Charter School Diversity
One common criticism of charter schools (public schools run independently of school districts) is that they cater to well-off white students, leaving minority and low-income students to languish in poorly funded public schools. A look at enrollment demographic data refutes that caricature.
Nationwide, charter schools are more diverse, and serve more underprivileged populations, than do their district school counterparts. According to the U.S. Department of Education,
“Between fall 2004 and fall 2014, public charter schools experienced changes in their demographic composition similar to those seen in public schools overall. The percentage of public charter school students who were Hispanic increased (from 22 to 31 percent), as did the percentage who were Asian/Pacific Islander (from 3 to 4 percent). In contrast, the percentage of public charter school students who were White decreased from 42 to 34 percent.
In fall 2014, the percentage of students attending high-poverty schools—schools in which more than 75 percent of students qualify for free or reduced-price lunch (FRPL) under the National School Lunch Program—was higher for public charter school students (35 percent) than for traditional public school students (24 percent).”
In many ways Utah charter schools follow the national trend. According to State Board of Education data, district schools have a 25 percent minority population, while charter schools have a 26 percent minority population. Charters also have a higher percentage of students with disabilities than their district counterparts.
And many of these charter schools have thrived. Karl Maeser charter high school was recently named the No. 1 public high school in the state, with a 23 percent minority and 11 percent low-income population. In fact, in those U.S. News and World Report rankings, four of the top eight and seven of the top 16 high schools in the state are charters. And most of them meet and exceed their district school neighbors’ minority and low-income student population numbers. The Salt Lake Center for Science and Technology is ranked fourth in the state and has a 52 percent minority and 47 percent economically disadvantaged enrollment. The sixth-ranked Academy for Math, Engineering and Science has a 53 percent minority and 41 percent economically disadvantaged enrollment. Intech Collegiate High School in Logan is ranked eighth and has a 19 percent minority and 25 percent economically disadvantaged student population.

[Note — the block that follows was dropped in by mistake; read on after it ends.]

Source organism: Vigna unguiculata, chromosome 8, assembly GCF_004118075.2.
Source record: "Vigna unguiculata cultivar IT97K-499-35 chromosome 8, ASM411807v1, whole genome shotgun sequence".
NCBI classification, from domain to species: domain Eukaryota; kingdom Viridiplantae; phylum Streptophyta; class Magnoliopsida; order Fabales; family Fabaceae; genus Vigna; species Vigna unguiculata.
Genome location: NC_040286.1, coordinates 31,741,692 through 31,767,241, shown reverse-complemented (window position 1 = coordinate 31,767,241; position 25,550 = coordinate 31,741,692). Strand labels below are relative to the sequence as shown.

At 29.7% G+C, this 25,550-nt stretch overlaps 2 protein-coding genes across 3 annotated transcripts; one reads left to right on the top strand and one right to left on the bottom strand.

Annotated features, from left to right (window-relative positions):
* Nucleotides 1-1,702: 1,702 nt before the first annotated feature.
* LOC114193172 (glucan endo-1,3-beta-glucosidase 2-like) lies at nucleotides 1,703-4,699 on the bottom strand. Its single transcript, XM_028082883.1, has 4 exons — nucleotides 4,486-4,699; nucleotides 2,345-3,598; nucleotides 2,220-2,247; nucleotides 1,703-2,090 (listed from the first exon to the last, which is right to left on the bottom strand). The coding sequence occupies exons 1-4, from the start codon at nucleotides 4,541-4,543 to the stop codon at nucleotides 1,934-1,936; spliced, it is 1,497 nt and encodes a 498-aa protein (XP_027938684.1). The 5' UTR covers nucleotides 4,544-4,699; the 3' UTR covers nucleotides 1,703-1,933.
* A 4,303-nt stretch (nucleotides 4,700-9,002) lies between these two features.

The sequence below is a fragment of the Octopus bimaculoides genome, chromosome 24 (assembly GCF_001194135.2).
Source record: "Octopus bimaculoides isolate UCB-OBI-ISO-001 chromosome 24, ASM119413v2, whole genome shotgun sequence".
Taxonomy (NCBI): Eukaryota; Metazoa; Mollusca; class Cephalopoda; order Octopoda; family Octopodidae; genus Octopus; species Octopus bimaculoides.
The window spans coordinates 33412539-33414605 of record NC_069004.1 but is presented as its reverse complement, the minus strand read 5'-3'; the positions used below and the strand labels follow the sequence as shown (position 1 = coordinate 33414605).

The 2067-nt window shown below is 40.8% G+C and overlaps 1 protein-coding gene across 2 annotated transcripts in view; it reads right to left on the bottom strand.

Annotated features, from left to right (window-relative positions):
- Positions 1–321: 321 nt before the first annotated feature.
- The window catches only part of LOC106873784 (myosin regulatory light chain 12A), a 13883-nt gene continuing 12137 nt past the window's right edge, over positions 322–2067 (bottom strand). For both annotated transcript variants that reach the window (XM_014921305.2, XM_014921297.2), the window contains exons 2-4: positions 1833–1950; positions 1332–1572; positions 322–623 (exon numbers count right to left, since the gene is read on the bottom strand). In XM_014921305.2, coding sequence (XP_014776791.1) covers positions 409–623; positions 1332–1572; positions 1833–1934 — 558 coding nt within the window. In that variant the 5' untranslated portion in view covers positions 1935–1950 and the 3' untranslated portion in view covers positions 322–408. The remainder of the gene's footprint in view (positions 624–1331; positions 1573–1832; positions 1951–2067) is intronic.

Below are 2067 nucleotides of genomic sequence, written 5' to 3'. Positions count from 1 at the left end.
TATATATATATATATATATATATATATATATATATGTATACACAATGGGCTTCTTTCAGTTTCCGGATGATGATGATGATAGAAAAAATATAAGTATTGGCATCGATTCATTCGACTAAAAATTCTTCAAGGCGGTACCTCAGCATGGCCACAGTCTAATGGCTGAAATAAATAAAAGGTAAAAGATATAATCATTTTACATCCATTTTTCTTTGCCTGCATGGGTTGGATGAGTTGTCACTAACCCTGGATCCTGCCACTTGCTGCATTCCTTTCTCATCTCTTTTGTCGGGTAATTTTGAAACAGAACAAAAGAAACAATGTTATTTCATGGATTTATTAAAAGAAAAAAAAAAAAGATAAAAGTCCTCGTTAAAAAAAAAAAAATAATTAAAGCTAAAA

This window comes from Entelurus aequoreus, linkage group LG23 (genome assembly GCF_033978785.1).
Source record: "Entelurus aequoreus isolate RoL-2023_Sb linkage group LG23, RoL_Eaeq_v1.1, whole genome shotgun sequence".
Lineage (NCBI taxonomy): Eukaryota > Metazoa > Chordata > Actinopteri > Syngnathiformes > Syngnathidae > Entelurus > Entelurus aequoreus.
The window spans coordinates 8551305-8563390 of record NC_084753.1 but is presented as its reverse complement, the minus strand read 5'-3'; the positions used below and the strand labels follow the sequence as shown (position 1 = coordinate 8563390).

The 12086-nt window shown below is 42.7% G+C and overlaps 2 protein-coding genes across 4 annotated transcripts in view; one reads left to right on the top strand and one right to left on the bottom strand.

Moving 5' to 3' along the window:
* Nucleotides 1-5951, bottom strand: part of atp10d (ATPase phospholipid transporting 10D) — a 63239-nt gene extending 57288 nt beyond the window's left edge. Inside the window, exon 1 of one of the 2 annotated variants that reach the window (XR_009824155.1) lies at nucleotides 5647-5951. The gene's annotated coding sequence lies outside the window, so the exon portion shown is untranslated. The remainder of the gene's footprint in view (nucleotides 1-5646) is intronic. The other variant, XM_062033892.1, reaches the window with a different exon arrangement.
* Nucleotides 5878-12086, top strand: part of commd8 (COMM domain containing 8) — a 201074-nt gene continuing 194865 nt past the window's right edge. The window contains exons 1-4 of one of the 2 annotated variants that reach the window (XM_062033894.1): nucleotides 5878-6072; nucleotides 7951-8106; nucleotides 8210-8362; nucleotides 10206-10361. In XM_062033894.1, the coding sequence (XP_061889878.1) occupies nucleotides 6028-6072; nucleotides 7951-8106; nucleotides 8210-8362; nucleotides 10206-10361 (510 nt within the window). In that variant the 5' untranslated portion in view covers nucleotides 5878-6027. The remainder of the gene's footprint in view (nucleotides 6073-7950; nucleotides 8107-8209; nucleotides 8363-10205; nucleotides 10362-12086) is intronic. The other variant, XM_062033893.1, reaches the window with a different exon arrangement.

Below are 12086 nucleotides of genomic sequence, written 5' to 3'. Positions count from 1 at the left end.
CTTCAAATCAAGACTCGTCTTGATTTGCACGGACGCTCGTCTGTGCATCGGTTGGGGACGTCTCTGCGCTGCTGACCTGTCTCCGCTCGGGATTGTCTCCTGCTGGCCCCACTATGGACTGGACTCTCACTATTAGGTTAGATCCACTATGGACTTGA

Charter schools are more racially and economically diverse now than they’ve ever been. In recent years half of Utah’s student population growth has gone to charter schools, and that growth has included students of all types.
National Center for Education Statistics: Public Charter School Enrollment
US News & World Report: Best High Schools in Utah
National Alliance for Public Charter Schools: Data Portal
Utah State Board of Education: Data and Statistics
Utah Foundation Report: Utah’s Charter Schools: Comparisons and Funding Equity with District Schools
Utah Citizen Network: Charter Schools
Utah Citizen Network: Charter School Funding